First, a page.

Tort law differs from criminal law in several ways. Tort law is a form of civil law instead of criminal law. Criminal law serves the purpose of society at large, as criminal suits are brought by prosecutors on behalf of the state or the federal government. Tort suits generally are filed by private parties.
The fundamental purpose of criminal law is to punish those individuals who commit crimes. In contrast, the basic purpose of tort law is to compensate individuals for the harm that they have suffered.
Another major difference between tort and criminal law concerns the burden of proof. Criminal cases require the prosecution to prove its case by a very high standard called beyond a reasonable doubt. This requires almost absolute certainty by the jury (or judge) that the criminal defendant committed the unlawful act for which he is charged. Tort suits require the plaintiff to prove his case by preponderance of the evidence, which means more likely than not.
- What types of cases are examples of tort cases?
- Where does the word tort come from?
- What is a tort?
- Can stepparents adopt their spouse’s biological children?
- Does a biological father have the right to notification that his child may be placed for adoption by the child’s mother?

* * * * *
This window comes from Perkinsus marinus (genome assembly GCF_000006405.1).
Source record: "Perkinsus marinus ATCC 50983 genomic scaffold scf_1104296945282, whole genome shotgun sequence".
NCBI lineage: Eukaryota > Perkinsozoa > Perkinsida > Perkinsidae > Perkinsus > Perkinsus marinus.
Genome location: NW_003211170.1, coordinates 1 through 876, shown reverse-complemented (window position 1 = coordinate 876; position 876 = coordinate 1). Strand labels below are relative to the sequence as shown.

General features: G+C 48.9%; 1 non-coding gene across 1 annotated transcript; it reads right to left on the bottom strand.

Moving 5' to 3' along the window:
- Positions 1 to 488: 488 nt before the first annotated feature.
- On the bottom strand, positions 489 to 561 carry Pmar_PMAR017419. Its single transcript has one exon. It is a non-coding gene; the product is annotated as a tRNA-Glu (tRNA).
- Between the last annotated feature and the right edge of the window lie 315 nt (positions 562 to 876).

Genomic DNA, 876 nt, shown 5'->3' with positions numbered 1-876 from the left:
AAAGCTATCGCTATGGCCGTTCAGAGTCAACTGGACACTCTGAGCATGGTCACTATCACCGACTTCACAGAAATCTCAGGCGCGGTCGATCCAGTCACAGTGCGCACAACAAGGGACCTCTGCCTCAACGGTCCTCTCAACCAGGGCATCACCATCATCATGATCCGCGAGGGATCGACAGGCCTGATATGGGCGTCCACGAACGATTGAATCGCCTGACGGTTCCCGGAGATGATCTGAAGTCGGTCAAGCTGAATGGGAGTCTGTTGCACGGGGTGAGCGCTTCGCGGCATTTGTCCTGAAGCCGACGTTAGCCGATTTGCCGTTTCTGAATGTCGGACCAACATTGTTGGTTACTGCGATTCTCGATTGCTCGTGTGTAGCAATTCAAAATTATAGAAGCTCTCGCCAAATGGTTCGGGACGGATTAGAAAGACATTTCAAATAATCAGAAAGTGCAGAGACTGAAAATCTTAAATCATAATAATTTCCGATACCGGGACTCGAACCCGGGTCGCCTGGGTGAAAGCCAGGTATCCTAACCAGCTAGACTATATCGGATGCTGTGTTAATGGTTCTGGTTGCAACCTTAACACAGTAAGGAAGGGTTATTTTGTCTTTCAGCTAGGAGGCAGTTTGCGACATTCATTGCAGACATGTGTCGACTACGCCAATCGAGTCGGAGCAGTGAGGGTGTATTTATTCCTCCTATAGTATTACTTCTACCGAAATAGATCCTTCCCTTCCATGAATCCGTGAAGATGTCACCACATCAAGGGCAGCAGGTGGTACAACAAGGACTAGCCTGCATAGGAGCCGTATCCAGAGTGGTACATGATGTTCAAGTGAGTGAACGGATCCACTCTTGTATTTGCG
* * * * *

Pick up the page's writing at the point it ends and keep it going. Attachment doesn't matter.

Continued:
- What age restrictions are imposed on prospective adoptive parents?
- What expenses do adoptive parents pay to the birth mother?
- Can prospective adoptive parents advertise that they wish to adopt a child?
- Can adoption agencies consider the race of the adoptive parents or children when making decisions?
- What is a foreign adoption?
- What is the court or judge’s role in the adoption process?
- What information does an adoption agency consider when determining whether to place a child with prospective adoptive parents?
- Can birth mothers withdraw consent to an adoption?
- Who must consent to an adoption?
- What methods of adoptions are there?
- What is adoption?
- If you think you are the father of a child, but you are not married and the mother refuses to let you see the baby, is there anything you can do?
- If you are a pregnant and unmarried woman, and the father refuses to acknowledge paternity, what can you do?
- Can courts modify child support obligations?
- What happens if a person refuses to pay child support?